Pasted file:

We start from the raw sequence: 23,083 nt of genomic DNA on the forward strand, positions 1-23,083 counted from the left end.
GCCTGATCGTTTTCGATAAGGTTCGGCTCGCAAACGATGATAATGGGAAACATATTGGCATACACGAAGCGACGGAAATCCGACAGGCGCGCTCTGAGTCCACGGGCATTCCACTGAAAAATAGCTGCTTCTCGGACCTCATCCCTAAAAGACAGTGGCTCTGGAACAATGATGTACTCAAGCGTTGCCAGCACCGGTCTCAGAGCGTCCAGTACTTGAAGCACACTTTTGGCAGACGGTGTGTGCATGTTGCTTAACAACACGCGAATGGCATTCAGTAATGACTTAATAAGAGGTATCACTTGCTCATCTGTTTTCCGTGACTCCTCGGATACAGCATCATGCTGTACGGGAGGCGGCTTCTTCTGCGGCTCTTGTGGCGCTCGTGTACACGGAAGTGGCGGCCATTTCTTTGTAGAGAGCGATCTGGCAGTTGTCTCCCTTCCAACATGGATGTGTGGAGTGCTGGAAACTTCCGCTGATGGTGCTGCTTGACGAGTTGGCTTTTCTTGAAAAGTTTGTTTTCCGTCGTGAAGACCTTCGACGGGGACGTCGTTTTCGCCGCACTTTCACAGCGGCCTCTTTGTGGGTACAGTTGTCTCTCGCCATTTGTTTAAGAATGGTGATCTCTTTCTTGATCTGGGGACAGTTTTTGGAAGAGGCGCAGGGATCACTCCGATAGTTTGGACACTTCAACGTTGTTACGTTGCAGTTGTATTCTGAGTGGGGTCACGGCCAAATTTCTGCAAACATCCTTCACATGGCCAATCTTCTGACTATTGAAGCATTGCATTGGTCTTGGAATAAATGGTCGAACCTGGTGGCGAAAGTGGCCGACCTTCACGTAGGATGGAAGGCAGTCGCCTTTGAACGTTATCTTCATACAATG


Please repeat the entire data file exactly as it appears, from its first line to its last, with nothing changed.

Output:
We start from the raw sequence: 23,083 nt of genomic DNA on the forward strand, positions 1-23,083 counted from the left end.
GCCTGATCGTTTTCGATAAGGTTCGGCTCGCAAACGATGATAATGGGAAACATATTGGCATACACGAAGCGACGGAAATCCGACAGGCGCGCTCTGAGTCCACGGGCATTCCACTGAAAAATAGCTGCTTCTCGGACCTCATCCCTAAAAGACAGTGGCTCTGGAACAATGATGTACTCAAGCGTTGCCAGCACCGGTCTCAGAGCGTCCAGTACTTGAAGCACACTTTTGGCAGACGGTGTGTGCATGTTGCTTAACAACACGCGAATGGCATTCAGTAATGACTTAATAAGAGGTATCACTTGCTCATCTGTTTTCCGTGACTCCTCGGATACAGCATCATGCTGTACGGGAGGCGGCTTCTTCTGCGGCTCTTGTGGCGCTCGTGTACACGGAAGTGGCGGCCATTTCTTTGTAGAGAGCGATCTGGCAGTTGTCTCCCTTCCAACATGGATGTGTGGAGTGCTGGAAACTTCCGCTGATGGTGCTGCTTGACGAGTTGGCTTTTCTTGAAAAGTTTGTTTTCCGTCGTGAAGACCTTCGACGGGGACGTCGTTTTCGCCGCACTTTCACAGCGGCCTCTTTGTGGGTACAGTTGTCTCTCGCCATTTGTTTAAGAATGGTGATCTCTTTCTTGATCTGGGGACAGTTTTTGGAAGAGGCGCAGGGATCACTCCGATAGTTTGGACACTTCAACGTTGTTACGTTGCAGTTGTATTCTGAGTGGGGTCACGGCCAAATTTCTGCAAACATCCTTCACATGGCCAATCTTCTGACTATTGAAGCATTGCATTGGTCTTGGAATAAATGGTCGAACCTGGTGGCGAAAGTGGCCGACCTTCACGTAGGATGGAAGGCAGTCGCCTTTGAACGTTATCTTCATACAATG